DIY test to ensure you're covered

Last updated 12:13 26/02/2013
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CONSIDER YOUR WORTH: If you went splat-under-a-bus tomorrow, stop and consider the possibility that you might actually be underinsured, not overinsured.

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Naughty, naughty New Zealand. If you've been told once, you've been told 20 times. You are underinsured.

OPINION: Yes, once again, Kiwi households are being berated by the life insurance industry for not buying enough insurance.

It's a familiar refrain from an industry with a patchy reputation that has failed to convince many of us that their policies are worth spending an ever-increasing portion of salary on.

In fairness, the Financial Services Council report was compiled by Massey University so there is an element of independence to it, and the broad thrust is correct, even if it is a bit unrealistic to expect households with total incomes of as little as $20,000 or $30,000 to be buying any insurance at all.

The headline figure from the report was that families' lives and income are underinsured to the tune of $650 billion. Figures that large are impossible to comprehend, but that doesn't matter.

Think of it as a REALLY BIG NUMBER, and then move on to the real question: Are you and your family adequately insured?

To answer this, you have to first answer two other questions.

First, if you, or your partner were to die tomorrow, how would your family manage?

And, second, if you, or your partner were to fall too ill to work, how would the family manage?

It's time for some hard thinking and planning, or a trip to a good insurance adviser. Remember though that advisers are paid on commission, so the more they sell, the more they earn and the more likely they'll get a free trip to Las Vegas from a grateful insurance company.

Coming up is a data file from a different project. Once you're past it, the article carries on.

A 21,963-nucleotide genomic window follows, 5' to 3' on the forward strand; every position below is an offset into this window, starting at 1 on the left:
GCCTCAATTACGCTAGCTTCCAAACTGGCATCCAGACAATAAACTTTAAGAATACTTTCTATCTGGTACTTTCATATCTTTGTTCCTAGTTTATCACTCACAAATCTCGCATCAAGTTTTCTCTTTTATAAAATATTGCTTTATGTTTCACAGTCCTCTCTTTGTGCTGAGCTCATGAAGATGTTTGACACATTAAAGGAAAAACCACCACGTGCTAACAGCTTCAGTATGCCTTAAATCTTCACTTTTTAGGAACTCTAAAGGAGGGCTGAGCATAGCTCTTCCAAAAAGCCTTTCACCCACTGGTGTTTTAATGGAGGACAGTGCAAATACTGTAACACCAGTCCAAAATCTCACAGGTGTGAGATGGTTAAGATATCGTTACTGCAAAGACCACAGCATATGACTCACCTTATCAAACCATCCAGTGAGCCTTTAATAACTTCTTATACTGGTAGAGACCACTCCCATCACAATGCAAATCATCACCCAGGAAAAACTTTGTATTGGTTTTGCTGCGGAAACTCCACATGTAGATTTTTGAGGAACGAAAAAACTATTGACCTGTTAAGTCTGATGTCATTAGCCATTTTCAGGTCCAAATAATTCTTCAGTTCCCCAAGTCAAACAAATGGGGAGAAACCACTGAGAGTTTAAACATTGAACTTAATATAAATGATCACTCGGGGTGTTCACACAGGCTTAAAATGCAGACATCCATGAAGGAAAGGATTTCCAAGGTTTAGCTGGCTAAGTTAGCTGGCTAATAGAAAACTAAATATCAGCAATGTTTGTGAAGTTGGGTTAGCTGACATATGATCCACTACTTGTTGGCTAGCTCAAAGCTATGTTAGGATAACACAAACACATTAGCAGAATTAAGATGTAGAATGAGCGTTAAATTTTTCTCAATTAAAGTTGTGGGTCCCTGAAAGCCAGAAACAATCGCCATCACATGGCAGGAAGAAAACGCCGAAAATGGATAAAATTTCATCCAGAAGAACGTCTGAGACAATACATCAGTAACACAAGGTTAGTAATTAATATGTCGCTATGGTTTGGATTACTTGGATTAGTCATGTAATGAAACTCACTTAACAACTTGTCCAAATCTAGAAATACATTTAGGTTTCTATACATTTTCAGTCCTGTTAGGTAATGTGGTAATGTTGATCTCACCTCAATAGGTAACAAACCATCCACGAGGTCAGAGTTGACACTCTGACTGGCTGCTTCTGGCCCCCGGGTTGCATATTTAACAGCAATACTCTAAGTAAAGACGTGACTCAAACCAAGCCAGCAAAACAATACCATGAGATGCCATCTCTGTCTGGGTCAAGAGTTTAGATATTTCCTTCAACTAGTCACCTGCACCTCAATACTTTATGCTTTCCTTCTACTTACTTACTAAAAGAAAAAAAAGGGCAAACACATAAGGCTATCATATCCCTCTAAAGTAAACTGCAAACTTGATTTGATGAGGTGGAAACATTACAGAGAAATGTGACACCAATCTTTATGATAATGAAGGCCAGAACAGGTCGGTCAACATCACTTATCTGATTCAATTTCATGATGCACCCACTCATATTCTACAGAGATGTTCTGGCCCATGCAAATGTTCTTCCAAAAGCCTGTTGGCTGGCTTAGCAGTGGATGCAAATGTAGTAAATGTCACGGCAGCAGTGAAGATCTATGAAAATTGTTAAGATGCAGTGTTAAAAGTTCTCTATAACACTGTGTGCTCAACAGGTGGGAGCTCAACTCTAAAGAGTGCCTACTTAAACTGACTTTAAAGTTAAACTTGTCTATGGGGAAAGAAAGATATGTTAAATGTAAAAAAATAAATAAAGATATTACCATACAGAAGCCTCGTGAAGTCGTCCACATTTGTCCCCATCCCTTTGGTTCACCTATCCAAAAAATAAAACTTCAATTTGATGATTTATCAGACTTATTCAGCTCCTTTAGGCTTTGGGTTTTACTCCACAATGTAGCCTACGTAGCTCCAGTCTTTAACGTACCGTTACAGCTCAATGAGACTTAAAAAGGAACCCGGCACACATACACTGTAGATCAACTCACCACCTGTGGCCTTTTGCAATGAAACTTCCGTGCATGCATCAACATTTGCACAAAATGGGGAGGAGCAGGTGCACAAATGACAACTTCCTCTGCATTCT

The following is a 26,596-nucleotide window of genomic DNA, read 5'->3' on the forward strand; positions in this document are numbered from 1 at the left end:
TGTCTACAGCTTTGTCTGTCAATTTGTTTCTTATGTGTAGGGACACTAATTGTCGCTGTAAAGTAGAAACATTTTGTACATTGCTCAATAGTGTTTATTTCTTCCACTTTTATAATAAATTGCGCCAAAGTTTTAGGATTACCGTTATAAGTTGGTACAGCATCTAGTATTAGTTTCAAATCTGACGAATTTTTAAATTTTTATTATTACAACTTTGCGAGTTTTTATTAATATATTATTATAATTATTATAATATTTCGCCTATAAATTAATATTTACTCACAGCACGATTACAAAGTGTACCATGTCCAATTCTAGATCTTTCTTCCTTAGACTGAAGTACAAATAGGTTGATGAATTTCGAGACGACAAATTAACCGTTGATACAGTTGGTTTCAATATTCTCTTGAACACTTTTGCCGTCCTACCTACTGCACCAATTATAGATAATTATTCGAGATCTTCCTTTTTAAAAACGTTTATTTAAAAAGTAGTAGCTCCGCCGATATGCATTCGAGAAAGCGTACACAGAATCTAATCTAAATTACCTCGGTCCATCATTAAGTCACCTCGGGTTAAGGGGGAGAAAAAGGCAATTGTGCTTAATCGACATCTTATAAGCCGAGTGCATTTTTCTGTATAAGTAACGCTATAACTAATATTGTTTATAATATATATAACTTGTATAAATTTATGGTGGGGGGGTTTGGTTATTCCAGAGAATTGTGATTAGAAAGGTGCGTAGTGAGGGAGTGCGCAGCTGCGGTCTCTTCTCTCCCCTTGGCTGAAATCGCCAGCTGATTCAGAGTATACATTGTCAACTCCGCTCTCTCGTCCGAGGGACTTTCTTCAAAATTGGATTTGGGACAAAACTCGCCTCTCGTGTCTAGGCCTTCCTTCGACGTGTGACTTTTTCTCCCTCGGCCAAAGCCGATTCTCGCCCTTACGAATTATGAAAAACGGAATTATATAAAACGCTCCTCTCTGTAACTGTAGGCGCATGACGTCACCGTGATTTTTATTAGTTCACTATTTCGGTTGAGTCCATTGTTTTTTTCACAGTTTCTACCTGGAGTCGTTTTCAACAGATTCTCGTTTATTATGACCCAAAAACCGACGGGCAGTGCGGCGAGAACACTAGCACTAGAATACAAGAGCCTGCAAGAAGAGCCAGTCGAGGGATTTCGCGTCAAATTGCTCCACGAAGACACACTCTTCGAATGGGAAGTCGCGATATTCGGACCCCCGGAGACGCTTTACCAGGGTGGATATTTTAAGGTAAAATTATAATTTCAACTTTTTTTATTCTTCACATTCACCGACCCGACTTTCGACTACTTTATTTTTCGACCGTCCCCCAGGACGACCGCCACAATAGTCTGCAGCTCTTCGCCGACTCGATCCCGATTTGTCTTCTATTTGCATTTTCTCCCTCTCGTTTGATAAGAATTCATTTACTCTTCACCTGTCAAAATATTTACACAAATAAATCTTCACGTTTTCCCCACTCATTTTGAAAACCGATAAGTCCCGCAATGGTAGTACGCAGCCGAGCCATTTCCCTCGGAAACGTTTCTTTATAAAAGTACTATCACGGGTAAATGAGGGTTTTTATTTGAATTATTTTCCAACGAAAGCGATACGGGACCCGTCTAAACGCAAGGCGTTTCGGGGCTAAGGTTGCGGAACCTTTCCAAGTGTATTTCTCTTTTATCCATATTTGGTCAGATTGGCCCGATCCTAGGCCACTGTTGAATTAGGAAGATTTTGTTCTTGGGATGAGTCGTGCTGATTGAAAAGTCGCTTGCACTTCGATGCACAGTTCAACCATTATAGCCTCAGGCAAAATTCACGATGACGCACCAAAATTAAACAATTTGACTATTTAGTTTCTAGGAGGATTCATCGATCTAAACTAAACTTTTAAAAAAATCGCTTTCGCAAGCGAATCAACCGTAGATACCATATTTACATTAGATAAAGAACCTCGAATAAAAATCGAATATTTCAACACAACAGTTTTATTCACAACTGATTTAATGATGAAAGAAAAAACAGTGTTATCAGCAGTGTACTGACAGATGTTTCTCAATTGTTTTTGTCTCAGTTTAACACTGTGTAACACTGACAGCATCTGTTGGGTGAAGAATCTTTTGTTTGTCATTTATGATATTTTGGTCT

I suggest getting a piece of paper, and drawing two crossing lines dividing the paper into four equal sections headed: I die, my partner dies, I am too sick to work, my partner is too sick to work.

Then in each space under each title, work out what would happen under those scenarios. In each case, where would the money come from to continue life at a reasonable standard?

It will force you to start thinking, and researching. Questions will arise.

How would the funeral be paid for, and what exactly do funerals cost? What does childcare cost? What would happen to the rosy retirement I was saving for? Could I get money out of Kiwisaver? How would my non-working partner prepare him or herself for beginning work? What family support can I expect?

Only from a process like this can you decide what insurance is needed to protect your family, and which types of policies you judge you need - life, income protection, trauma/critical illness, and disability cover.

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There are insurance calculators that can help develop your thinking. I like Kiwibank's and the Sorted calculators - but they take no account of affordability, and most families will find the insurance they can afford will only allow the family to get by should disaster strike, not continue on with the same quality of life.

Perhaps the saddest finding of the FSC report though was that there was no greater trust among those who had insurance than those who didn't.

It seems people are spending money on premiums to do the right thing by their families when they are not convinced the industry they are buying insurance from can be trusted.

Rob Stock is a journalist with the Fairfax Business Bureau and money editor for the Sunday Star-Times.



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